A bad rectifier or an alternator means the battery won’t get charged up. And a battery with no charge equates to a motorcycle not able to start.
Since battery itself is charged up with the help of alternator and rectifier, a bad rectifier will invariably cause starting problems.
A Bad Rectifier Won’t Charge the Battery
As discussed in the previous sections, the battery in a motorcycle requires both the alternator and the rectifier to work properly.
If the alternator is not working, there will no power generation at all. As a result, the battery won’t be charged up.
If the rectifier is not working, the generated alternating current (AC) from the alternator is not converted into direct current (DC). This, again, leads to battery not storing the charge since the battery requires direct current (DC).
In both these cases, where either of the two, alternator or rectifier, is not working, then the battery won’t be charged.
And when the battery is not charging up, the remaining charge in the battery will soon be used up by the different electronic accessories including the starter motor and eventually, the battery will die out.
Once the battery dies out, the motorcycle which requires the battery charge to start up, will not be able to start.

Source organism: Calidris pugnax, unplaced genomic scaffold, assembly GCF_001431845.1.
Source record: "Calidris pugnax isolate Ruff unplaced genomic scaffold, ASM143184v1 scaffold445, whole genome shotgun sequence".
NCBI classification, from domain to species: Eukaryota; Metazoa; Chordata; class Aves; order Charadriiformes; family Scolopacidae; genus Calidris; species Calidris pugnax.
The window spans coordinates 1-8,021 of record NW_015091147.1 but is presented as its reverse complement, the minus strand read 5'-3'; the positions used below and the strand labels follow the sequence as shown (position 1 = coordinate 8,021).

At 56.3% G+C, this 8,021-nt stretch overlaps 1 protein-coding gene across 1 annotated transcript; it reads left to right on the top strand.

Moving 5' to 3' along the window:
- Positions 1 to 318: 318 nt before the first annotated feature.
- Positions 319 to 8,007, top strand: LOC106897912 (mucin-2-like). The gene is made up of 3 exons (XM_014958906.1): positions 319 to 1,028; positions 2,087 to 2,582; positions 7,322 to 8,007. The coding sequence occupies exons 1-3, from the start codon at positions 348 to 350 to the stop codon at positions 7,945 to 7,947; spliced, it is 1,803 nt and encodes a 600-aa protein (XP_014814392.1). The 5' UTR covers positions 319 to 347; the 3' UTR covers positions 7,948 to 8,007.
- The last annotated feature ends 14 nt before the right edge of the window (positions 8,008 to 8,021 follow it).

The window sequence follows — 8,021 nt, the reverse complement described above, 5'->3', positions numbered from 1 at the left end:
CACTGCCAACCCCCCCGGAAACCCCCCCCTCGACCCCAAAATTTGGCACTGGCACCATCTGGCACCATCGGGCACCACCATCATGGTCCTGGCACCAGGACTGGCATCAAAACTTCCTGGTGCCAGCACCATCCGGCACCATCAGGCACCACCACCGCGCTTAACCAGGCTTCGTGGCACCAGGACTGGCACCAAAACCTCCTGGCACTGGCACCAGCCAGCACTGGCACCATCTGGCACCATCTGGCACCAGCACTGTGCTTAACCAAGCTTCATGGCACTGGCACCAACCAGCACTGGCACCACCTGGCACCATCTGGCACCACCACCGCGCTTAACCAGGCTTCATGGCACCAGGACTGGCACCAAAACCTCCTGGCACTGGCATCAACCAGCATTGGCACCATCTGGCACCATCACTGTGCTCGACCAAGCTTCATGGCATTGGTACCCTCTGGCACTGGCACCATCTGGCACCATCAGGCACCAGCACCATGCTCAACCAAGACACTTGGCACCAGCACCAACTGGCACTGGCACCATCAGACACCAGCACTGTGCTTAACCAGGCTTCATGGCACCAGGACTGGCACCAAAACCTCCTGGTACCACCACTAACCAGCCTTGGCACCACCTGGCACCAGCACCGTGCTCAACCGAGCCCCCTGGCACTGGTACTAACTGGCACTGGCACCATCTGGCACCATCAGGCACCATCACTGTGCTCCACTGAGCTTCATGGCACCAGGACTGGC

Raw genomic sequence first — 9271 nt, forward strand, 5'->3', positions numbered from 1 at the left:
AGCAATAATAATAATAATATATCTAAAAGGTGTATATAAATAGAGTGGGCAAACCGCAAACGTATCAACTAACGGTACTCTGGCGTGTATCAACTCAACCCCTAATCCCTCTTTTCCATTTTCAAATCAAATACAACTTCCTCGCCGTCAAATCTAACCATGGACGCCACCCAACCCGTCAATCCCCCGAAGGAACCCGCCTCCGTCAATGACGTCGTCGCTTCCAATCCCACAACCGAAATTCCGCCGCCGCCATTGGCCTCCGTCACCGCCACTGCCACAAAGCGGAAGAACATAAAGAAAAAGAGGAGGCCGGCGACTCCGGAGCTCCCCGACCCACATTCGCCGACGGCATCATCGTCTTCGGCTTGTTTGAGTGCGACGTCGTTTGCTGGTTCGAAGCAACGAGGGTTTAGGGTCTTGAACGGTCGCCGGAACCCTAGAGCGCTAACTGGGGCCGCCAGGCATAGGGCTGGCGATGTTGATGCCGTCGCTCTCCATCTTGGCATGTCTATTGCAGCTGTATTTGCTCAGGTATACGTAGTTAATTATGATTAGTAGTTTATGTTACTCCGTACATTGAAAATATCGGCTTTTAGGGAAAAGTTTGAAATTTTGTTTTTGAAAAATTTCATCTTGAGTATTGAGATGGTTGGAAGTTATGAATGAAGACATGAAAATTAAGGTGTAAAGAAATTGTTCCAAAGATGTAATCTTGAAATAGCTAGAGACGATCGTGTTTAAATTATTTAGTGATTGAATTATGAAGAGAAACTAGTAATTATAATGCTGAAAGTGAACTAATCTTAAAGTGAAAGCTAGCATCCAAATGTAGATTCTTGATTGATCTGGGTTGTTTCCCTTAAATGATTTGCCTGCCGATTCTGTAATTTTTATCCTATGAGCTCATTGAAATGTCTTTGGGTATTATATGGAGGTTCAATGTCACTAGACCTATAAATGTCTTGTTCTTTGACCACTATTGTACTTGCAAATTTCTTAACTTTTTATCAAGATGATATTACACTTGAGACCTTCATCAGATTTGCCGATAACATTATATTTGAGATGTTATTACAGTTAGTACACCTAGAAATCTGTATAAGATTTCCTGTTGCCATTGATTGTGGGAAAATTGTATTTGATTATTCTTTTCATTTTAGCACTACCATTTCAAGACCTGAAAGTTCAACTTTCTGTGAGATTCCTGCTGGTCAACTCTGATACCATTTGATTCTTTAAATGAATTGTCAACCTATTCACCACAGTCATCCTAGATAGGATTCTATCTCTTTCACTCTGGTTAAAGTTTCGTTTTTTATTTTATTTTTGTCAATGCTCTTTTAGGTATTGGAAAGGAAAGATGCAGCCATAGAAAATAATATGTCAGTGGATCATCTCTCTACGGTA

Eventually, a Motorcycle won’t Start with a bad Rectifier
As discussed, a bad rectifier results in the battery not being able to charge. And motorcycles, at least most modern motorcycles, require battery to start them up.
So, when the battery is not charging up, the remaining charge will soon be drained out by the electric accessories like – starter, headlights, turn indicators, injection system, horn etc.
Once the remaining charge is drained out from the battery, the battery is as good as dead now, with no charge remaining in it. Since the motorcycle require battery charge to charge them up, a dead battery effectively results in motorcycle not able start at all.
That’s why, if there is a bad rectifier in the motorcycle, the battery won’t be charging up and eventually, once the battery drains out, the motorcycle will not be able to start.
A rectifier, essentially, converts alternating current (AC) to direct current (DC) to charge the battery. A bad rectifier results in the battery not being able to charge up and the battery will drain out its charge eventually. Since motorcycles require battery power to start them up, a bad rectifier will eventually result in the motorcycle not able to start.
Can motorcycle run without a battery? Most modern motorcycles cannot run without a battery. If the battery is at marginal health and some life still left in it, motorcycle can be started with a push/bump start. The only exception where battery is not needed to run are motorcycles with magneto ignition, which can be seen in old motorcycles, small dirt bikes and scooters.
Will motorcycle run with a bad alternator? The alternators convert the mechanical energy derived from the engine into electrical energy in the form of alternating current. Just like a rectifier, a bad alternator results in the battery not able charge. This again, will eventually result in the motorcycle not starting up.